Remark 4.11
Translating Definition 1 into the λcalculus,
the property of being a homomorphism H:Σ^{X}→Σ^{U}
can be expressed in a finitary way
as an equation between λexpressions,
F:Σ^{3} X⊢(λ u.F(λφ.Hφ u)) = H(λ x.F(λφ.φ x)), 
the two sides of which differ only in the position of H.
The double exponential transpose P of H is obtained in the λcalculus simply by switching the arguments φ and u (cf. Remark 1.11). Hence ⊢ P:U→Σ^{ΣX} is prime iff
u:U, F:Σ^{3} X ⊢ F(P u) = P u(λ x.F(λφ.φ x)). 
Replacing the argument u of P by a context Γ of free variables, Γ⊢ P:Σ^{ΣX} is prime iff
Γ, F:Σ^{3} X ⊢ F P ⇔ P(λ x.F(λφ.φ x)) 
or F P ⇔ P(η_{X};F). This is the equation in Lemma 4.3, with A=Σ^{X}, applied to F.
[In the context of the additional lattice structure, including Scott continuity, P is prime iff it preserves ⊤, ⊥, ∧ and ∨ Theorem G 10.2.]
Corollary 4.12 The type X is sober iff
for every prime Γ⊢ P:Σ^{2} X
there is a unique term Γ⊢focusP:X such that
Γ, φ:Σ^{X} ⊢ φ(focusP) ⇔ Pφ. 
Hence the sidecondition on the introduction rule for focusP in Remark 2.12 is that P be prime. Indeed, since φ↦φ x is itself a homomorphism (for fixed x), this equation is only meaningful in a denotational reading of the calculus when P is prime. (On the other hand Thielecke’s force operation has this as a βrule, with no side condition, but specifies a particular order of evaluation.) ▫
Remark 4.13 So far, we have used none of the special structure on Σ in
Remarks 2.4ff. We have merely used the restricted
λcalculus to discuss what it means for the other objects of
the category to be sober with respect to it.
In Sections 6–8
we shall show how to enforce this kind of sobriety on them.
If P=η_{X}(x) then the right hand side of the primality equation easily reduces to the left. Otherwise, since F is a variable, the left hand side is headnormal, and so cannot be reduced without using an axiom such as the Euclidean principle (Remark 2.4), as we shall do in Proposition 10.6.
The introduction of subspaces [B][E] also extends the applicability of the equation, by allowing it to be proved under hypotheses, whilst using the continuity axiom (Remark 2.6) it is sufficient to verify that P or H preserves the lattice connectives. In other words, the mathematical investigations to follow serve to show that the required denotational results are correctly obtained by programming with computational effects.
Remark 4.14 In his work on continuations, Hayo Thielecke uses R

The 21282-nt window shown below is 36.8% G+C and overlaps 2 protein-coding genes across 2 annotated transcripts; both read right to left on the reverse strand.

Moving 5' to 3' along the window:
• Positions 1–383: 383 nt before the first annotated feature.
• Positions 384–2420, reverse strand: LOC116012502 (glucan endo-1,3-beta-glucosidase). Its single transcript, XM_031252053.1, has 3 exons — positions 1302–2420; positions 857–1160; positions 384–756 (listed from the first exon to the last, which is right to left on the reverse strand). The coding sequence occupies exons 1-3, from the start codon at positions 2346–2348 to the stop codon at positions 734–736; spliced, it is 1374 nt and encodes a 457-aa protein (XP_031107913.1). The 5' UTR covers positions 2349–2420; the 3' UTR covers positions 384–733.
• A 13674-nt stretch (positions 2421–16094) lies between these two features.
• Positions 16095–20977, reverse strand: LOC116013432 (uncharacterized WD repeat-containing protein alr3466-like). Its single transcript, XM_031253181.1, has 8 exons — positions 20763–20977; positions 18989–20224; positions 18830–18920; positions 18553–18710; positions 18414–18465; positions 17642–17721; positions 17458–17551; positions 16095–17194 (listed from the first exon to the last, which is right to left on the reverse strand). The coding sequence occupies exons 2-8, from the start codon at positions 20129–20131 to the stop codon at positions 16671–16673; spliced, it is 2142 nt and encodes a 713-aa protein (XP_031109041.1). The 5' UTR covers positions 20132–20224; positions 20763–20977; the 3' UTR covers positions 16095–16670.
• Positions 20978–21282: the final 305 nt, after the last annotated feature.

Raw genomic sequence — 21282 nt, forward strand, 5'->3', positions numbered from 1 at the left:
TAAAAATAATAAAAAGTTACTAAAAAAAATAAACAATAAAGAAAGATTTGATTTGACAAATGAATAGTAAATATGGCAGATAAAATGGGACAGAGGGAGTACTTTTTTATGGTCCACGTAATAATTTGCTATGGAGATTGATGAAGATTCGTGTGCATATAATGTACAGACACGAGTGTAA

for our Σ and interprets it as the answer type.
This is the type of a subprogram that is called like a function,
but, since it passes control by calling another continuation,
never returns “normally” — so the type of the answer is irrelevant.
Thielecke stresses that R
therefore has no particular properties or structure of its own.
In the next section, we shall show that the Sierpiński space in topology behaves categorically in the way that we have discussed, but it does carry additional latticetheoretic structure.
Even though a function or procedure of type void never returns a “numerical” result — and may never return at all — it does have the undisguisable behaviour of termination or nontermination. Indeed, we argued in Remark 1.2 that termination is the ultimate desideratum, and that therefore the type of observations should also carry the lattice structure. Proposition 10.6, which I feel does impact rather directly on computation, makes use of both this structure and the Euclidean principle.
[The referee pointed out that there are, in practice, other computational effects besides nontermination, such as input–output.]
Thielecke’s point of view is supported by the fact that the class of objects that are deemed sober depends rather weakly on the choice of object Σ: in classical domain theory, any nontrivial Scott domain would yield the same class.
Remark 4.15 Although it belongs in general topology, sobriety was first
used by the Grothendieck school in algebraic geometry
[AGV64, IV 4.2.1]
[GD71, 0.2.1.1] [Hak72, II 2.4].
They exploited sheaf theory, in particular the functoriality of
constructions with respect to the lattice of open subsets, the points
being secondary.
An algebraic variety (the set of solutions of a system of polynomial equations) is closed in the Euclidean topology, but there is a coarser Zariski topology in which they are defined to be closed. When the polynomials do not factorise, the closed set is not the union of nontrivial closed subsets, and is said to be irreducible. A space is sober (classically) iff every irreducible closed set is the closure of a unique point, known in geometry as the generic point of the variety. Such generic points, which do not exist in the classical Euclidean topology, had long been a feature of geometrical reasoning, in particular in the work of Veronese (c. 1900), but it was Grothendieck who made their use rigorous.